WHAT ON earth is going on with the renovation of police headquarters?
The project, which was supposed to have been completed in November, 1998 now isn't expected to be ready until July, 2001. Meanwhile, the low bidder has now added $12.3 million to the original $27 million contract.
Three causes of the enormous cost overrun were identified at the planning commission meeting last week: "poor mechanical and electrical engineering services during the design phase," asbestos discovered in places not originally anticipated and plumbing systems that needed more work than originally anticipated.
The added costs are particularly distressing because the 25-year saga of the police headquarters on East Fayette Street has been a never-ending scandal that should have made city officials doubly vigilant.
The headquarters was defective from the day it opened. For example, many of the ventilation ducts that appeared on the blueprints were never installed, turning the building into an oven or freezer, depending on the season.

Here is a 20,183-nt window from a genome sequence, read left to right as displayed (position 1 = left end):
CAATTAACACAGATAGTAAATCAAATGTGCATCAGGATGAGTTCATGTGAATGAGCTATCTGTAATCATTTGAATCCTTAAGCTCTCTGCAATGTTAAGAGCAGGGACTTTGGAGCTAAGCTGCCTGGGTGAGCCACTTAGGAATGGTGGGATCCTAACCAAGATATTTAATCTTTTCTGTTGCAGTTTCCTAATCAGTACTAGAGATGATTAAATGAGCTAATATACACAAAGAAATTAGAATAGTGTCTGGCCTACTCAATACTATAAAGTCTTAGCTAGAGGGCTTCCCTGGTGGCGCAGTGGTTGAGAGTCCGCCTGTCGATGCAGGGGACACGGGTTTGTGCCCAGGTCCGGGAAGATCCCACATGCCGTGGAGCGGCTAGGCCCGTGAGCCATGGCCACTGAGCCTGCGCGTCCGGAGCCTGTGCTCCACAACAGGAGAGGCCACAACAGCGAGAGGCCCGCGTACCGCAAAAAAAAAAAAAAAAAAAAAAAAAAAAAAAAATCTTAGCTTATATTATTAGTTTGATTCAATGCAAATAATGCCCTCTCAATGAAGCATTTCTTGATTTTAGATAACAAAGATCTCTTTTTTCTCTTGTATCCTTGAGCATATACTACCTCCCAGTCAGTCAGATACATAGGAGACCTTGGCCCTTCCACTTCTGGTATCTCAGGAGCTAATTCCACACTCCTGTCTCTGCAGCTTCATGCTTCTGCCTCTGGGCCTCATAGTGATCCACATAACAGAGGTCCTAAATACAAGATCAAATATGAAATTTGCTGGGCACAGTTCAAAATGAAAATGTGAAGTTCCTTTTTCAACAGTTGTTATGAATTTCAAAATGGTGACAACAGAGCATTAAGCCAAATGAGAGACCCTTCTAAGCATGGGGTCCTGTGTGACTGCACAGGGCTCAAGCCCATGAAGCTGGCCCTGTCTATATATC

In 1993, Mayor Kurt L. Schmoke decided to renovate the headquarters rather than tear it down and start over. Preliminary studies were presumably conducted to justify that decision. Those studies and later surveys now seem to have been incorrect and incompetent.
Worst of all, the gigantic overrun is part of a long-established pattern of low-bidding contractors who keep asking the city for more and more money. Every week, bills for huge construction overruns are submitted to the Board of Estimates, which usually routinely approves them. The board's agenda for today's meeting includes a $489,569 overrun -- on top of $899,362 of previous overruns -- involving the new Northern District Police Station on West Cold Spring Lane. This case is extraordinary because construction of the police station is in its initial stages.
Mayor Martin O'Malley was sworn in less than three months ago so his administration isn't at fault. He will inherit the blame, though, unless he takes resolute action.